The Spanish government has introduced Royal Decree 608/2023, a new employment law that requires any company closing operations to notify trade unions, autonomous community labour authorities, and the central government six months in advance of commencing consultation with employees, and, therefore, six months before informing the workers themselves. The existing obligation to consult with employees prior to implementing dismissals remains intact and starts at the end of the six-month period. This new requirement, which took effect on 13 July 2023, will apply to any company seeking to completely close down operations in a workplace with fifty workers or more.
- In an unexpected move, the Spanish government published a law in July 2023 that requires employers to notify unions, labor authorities, and the central government six months in advance of closing down a work center.
- The law will add significantly to the closure timetable companies must follow when closing a workplace and took effect on 13 July 2023.
- A lack of clarity on the detail and a lack of consultation with employers’ organizations or unions has created controversy.
Some commentators have reacted with surprise and concern that a law with such major ramifications was published without warning in the Official State Gazette (Boletín Oficial del Estado) on 12 July 2023. Normally, major changes are debated in parliament and passed as an act of parliament, with Royal Decrees reserved for secondary legislation of minor importance or adding detail to the primary legislation.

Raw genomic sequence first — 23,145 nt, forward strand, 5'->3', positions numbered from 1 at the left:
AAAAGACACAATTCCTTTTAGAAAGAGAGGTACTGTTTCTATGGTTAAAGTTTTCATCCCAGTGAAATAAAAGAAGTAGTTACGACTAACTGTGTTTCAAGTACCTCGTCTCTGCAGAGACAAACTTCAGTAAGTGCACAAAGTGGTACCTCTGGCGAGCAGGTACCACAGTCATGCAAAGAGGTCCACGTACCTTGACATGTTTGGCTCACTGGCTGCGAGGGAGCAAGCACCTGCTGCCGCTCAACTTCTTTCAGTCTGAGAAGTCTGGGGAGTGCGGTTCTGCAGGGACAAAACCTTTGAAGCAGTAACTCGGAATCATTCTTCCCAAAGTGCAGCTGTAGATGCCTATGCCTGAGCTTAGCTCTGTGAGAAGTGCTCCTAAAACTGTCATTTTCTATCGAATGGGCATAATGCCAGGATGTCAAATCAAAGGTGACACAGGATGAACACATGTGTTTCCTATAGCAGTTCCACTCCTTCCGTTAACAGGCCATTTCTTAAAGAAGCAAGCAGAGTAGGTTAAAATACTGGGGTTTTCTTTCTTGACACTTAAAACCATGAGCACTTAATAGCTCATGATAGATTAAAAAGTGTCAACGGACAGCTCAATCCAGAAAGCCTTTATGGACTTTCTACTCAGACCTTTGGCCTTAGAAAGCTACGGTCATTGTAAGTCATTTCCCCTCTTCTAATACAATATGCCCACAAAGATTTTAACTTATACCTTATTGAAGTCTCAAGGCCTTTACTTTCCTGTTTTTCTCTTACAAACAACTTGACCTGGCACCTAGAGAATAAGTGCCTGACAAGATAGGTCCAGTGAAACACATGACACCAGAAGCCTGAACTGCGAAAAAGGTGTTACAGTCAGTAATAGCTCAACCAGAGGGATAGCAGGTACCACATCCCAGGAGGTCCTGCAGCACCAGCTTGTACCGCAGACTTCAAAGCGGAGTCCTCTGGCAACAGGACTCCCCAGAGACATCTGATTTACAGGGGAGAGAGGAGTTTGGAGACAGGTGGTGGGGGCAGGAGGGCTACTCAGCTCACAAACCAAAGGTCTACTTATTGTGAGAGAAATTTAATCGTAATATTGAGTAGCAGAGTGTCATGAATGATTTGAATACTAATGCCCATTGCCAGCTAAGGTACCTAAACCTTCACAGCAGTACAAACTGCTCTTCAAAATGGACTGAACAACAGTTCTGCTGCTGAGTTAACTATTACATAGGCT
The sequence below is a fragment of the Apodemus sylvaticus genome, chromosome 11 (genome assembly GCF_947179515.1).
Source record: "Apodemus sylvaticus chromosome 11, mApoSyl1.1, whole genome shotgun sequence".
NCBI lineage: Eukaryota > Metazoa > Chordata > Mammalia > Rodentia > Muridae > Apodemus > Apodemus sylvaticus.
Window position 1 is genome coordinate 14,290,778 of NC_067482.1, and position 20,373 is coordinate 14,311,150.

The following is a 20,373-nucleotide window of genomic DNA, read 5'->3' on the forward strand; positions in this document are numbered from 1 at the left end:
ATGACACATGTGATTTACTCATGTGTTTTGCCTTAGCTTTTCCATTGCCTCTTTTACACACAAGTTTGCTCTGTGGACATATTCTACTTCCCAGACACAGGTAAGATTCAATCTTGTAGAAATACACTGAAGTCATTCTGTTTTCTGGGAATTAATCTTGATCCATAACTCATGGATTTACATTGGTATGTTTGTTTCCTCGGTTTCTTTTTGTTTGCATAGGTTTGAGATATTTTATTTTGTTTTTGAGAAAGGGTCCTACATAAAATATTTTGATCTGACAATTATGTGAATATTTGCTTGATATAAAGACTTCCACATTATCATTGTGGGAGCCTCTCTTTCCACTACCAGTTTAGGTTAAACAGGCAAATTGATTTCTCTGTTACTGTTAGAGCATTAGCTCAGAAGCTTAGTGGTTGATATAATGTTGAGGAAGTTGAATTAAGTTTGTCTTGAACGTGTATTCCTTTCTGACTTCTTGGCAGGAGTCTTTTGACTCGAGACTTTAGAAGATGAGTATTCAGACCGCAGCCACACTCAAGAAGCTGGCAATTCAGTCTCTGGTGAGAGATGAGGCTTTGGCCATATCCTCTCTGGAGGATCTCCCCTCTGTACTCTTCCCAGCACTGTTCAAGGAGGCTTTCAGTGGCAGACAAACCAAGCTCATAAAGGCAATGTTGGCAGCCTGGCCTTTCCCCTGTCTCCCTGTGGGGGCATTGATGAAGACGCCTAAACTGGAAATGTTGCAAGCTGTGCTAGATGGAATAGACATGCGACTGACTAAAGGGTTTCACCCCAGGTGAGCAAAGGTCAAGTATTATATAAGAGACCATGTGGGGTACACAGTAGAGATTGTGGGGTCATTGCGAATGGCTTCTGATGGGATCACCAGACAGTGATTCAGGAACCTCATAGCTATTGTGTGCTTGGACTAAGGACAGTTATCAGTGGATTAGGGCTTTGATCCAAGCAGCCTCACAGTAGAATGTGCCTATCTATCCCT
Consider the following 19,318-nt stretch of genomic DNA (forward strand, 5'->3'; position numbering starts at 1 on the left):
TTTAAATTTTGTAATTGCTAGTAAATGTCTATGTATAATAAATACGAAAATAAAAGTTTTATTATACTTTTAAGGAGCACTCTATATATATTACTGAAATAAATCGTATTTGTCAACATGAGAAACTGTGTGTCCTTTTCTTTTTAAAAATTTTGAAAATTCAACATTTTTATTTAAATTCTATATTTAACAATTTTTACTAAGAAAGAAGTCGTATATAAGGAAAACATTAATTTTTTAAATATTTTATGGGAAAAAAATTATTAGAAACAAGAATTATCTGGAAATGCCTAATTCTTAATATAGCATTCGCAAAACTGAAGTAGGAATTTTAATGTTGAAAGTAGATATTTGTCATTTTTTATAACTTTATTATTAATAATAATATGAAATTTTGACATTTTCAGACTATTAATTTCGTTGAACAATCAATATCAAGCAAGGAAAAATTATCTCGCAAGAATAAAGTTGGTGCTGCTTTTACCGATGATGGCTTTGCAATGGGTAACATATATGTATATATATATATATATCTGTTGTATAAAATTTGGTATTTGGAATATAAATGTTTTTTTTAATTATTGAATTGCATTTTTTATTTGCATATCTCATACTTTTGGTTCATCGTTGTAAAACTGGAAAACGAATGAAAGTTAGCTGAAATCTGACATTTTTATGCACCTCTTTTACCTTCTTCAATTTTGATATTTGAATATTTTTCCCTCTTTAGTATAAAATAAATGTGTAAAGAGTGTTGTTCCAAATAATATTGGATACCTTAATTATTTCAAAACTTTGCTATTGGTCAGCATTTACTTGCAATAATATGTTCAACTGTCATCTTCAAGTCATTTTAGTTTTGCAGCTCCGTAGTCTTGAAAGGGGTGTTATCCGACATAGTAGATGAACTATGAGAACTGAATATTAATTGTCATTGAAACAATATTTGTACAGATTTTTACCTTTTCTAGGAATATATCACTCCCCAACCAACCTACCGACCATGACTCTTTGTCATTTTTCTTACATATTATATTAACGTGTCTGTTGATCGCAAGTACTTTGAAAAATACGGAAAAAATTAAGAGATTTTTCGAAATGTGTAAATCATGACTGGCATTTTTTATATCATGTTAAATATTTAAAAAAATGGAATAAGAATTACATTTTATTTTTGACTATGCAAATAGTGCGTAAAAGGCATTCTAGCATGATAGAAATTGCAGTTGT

Employers are now faced with a much lengthier period during which unions and authorities might dispute a closure decision, starting before the consultation period with workers can even begin. For any companies in economic strife, the additional time may pose a real threat to a swift and discreet workplace closure.
There are a number of uncertainties about the new law. It does not define what steps or processes should be taken over the six-month period, although one presumes it is time the employer would use to try to find investors or implement changes that may avoid the closure. There are, however, references to some employers qualifying for an exemption from the new rules, but there is a lack of detail as to which employers. The government has also offered little reasoning for the new law and has not specified what consequences a company that breaches the rule may face.
Neither employer associations nor trade unions were consulted on the new law, and they were not informed in advance of its approval.
Commentators have expressed concern that this recent measure was introduced under the radar without proper scrutiny and debate. It was introduced as part of a Royal Decree that was not even about collective redundancies.
In time, the Spanish courts may provide guidance and certainty to these issues through decisions, although many employers will hope that the new law is instead removed as quickly as it came in.